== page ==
These 5 “VR” Engines Existed Long Before Volkswagen’s VR Engines

Every time we bring up Volkswagen’s VR line of engines, the comments section of social media explodes with people who want to argue that a VR engine isn’t actually a V engine (yes, it is), or that the line of narrow-bank-angle engines should be called something else. Well, one of the not-so-common comments that pops up, is that Volkswagen wasn’t the first to create a narrow-V engine that uses a single cylinder head for both cylinder banks. Well, we have to wonder if VisioRacer didn’t read those comments, as he recently made a video discussing those pre-Volkswagen VR engines, almost as if on cue.

Lancia Lambda V4

Over 100 years ago, long before the marketing term “VR engine” had been dreamt of, Lancia played around with the concept of a compact engine design, with a 20-degree cylinder angle V4, arranged in two distinct, offset banks, compressing a traditional four-cylinder engine into a more compact footprint for increased mounting versatility. The original Lamda engines were available in three displacements — 2.1, 2.4, and 2.6 liters — all sharing the same 120mm (4.724 inch) stroke. The Lambda pioneered the narrow-angle V4 engine from Lancia, and resulted in seven total iterations, lasting through the 1970s.

This sketch comes from Lancia’s hypothetical narrow-bank V12 engine design. Unfortunately, the design never made it into any kind of production.

Lancia Trikappa

The success of the Lambda design led to the firm scaling up the design to eight and twelve-cylinder models on paper. However, it was the V8 Trikappa engine that would emerge off the drawing board into reality first, for the 1922 model year.

The 4.6-liter (280 ci) V8 had a 14-degree bank angle with offset 75mm (2.953-inch) bores, coupled with a 130mm (5.118-inch) stroke, for a massively undersquare bottom end. Up top, it had a single cylinder head spanning both banks, with a single overhead cam, and two valves per cylinder. That all combined, allowing the Trikappa to make a whopping 98 horsepower at 2,500 rpm. Not all that impressive by today’s standards, but a century ago… wow.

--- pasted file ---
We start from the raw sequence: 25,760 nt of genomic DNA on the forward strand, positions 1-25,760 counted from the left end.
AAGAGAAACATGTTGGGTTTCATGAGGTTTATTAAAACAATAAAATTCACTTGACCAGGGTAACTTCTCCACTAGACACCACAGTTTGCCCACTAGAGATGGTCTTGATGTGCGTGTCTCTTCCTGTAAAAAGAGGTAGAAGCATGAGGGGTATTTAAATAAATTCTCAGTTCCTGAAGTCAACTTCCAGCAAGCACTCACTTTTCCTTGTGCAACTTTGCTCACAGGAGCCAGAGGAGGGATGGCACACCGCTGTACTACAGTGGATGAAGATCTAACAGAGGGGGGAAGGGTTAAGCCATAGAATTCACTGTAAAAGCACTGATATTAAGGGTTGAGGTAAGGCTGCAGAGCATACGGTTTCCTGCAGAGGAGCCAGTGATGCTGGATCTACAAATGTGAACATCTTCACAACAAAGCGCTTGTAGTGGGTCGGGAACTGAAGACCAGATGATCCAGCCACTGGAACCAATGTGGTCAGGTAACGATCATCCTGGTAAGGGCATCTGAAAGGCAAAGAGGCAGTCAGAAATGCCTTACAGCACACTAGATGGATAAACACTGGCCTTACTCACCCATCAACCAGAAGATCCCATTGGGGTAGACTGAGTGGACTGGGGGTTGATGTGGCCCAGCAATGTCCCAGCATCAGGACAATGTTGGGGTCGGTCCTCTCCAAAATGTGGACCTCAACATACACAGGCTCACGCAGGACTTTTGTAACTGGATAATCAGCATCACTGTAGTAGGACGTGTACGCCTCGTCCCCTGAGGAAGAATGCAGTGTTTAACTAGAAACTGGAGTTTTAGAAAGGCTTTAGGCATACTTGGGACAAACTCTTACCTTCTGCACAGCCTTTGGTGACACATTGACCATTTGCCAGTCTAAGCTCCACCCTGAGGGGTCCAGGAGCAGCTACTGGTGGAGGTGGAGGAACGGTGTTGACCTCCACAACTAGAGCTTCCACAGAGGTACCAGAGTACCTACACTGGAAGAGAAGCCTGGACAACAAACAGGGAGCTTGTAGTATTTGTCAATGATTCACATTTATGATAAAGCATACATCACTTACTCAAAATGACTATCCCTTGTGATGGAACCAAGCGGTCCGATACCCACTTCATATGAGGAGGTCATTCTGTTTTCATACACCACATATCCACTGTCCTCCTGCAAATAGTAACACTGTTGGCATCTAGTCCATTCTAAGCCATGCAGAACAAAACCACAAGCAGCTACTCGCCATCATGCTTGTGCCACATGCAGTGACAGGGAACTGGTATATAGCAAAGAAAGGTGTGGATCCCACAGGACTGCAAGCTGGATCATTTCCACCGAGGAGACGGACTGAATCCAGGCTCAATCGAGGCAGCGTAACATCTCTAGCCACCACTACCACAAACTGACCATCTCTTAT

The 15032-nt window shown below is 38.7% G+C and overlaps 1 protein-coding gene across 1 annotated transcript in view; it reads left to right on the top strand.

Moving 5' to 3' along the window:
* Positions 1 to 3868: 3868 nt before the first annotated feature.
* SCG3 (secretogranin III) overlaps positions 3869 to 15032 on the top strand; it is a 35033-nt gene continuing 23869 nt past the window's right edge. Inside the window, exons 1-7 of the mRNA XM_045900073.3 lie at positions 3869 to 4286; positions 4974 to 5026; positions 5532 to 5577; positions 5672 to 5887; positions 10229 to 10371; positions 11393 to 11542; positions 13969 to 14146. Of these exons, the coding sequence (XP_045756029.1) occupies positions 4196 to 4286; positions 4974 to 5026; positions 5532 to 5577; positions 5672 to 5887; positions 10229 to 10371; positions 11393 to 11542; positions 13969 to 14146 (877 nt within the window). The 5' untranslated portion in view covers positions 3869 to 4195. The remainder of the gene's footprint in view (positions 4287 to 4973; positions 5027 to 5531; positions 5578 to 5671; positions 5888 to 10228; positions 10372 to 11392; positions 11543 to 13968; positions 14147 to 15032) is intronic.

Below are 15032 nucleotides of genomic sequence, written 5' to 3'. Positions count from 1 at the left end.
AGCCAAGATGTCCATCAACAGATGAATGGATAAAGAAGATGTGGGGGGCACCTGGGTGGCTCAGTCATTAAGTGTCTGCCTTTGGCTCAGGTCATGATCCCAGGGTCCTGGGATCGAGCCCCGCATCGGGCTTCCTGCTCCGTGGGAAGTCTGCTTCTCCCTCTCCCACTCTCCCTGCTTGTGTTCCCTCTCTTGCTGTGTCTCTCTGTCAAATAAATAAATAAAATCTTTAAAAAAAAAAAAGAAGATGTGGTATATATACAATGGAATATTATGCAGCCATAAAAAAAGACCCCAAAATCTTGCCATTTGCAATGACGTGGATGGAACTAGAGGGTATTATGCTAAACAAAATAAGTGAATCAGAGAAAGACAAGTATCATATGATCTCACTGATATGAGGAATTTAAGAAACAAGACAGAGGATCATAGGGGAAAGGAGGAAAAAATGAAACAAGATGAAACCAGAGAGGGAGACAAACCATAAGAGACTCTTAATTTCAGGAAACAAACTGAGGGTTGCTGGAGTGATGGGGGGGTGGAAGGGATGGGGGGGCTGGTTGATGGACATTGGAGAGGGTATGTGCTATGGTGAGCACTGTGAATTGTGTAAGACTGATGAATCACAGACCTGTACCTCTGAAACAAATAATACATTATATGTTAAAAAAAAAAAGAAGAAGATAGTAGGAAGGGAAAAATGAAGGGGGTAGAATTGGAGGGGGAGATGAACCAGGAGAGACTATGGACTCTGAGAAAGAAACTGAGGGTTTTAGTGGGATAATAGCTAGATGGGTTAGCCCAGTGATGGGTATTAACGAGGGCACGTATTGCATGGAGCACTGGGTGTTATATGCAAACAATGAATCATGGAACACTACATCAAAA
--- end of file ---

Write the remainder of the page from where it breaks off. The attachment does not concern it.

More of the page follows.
The 1922 Lancia Trikappa is the first of the automaker’s narrow-bank V8s that used a single cylinder head. The Trikappa uses a single overhead cam to actuate the intake and exhaust valves.

Lancia Dilambda

Six years later, Lancia would again debut a narrow-angle V8 engine in the Dilambda (starting to pick up on the Lancia naming convention yet?). This version had less displacement at only 4.0 liters (242 ci), thanks to the 79.37mm (3.125 inch) bores and 100mm (3.937 inch) stroke packed into a wider 24-degree bank angle. Like the Trikappa before it and Volkswagen’s VR engines after it, the Dilambda again used a single cylinder head for both cylinder banks, albeit with an overhead valve configuration. The Dilambda picked up a little more power, to the tune of 101 horsepower at 4,000 rpm, with a rather unique side-draft carburetor that fed directly into the side of the block.

The Dilambda engine still used a single cylinder head, but a much more complicated overhead valve configuration.

Lancia Astura

The last series of narrow-bank V8 engines from Lancia carried the Astura nameplate. The first engine in the Astura lineup powered the 1931-’32 “First Series” and 1932-’33 “Second Series” cars. This variant displaced 2.6 liters with a 19-degree bank angle, and only made 72 horsepower. The second variant powered the 1933-’37 “Third Series” and 1937-’39 “Fourth Series cars. It had a larger 3.0-liter displacement, with a narrower 17-degree bank angle, producing 82 horsepower. The Astura engines had a much more traditional carburetor location at the top of the valve cover, and other than the bank angles, displacements, and power outputs, were relatively similar to the previous Trikappa single overhead cam narrow-angle V8 engine designs,

The five-bearing crankshaft design was really ahead of the times.

So, while Volkswagen never produced a VR4 or VR8 engine, Lancia never made a narrow V5 or V6 engine either. Apparently, zee Germans didn’t invent the narrow-bank-angle, single-cylinder V engine; it was the Italians. But, it could be argued that the Germans perfected it.

Can you imagine if VW had actually made an eight-cylinder VR engine though?

The Lancia Dilambda single-headed, 24-degree bank-angle 4.0-liter engine.

About the author

Greg Acosta

Greg has spent nineteen years and counting in automotive publishing, with most of his work having a very technical focus. Always interested in how things work, he enjoys sharing his passion for automotive technology with the reader.
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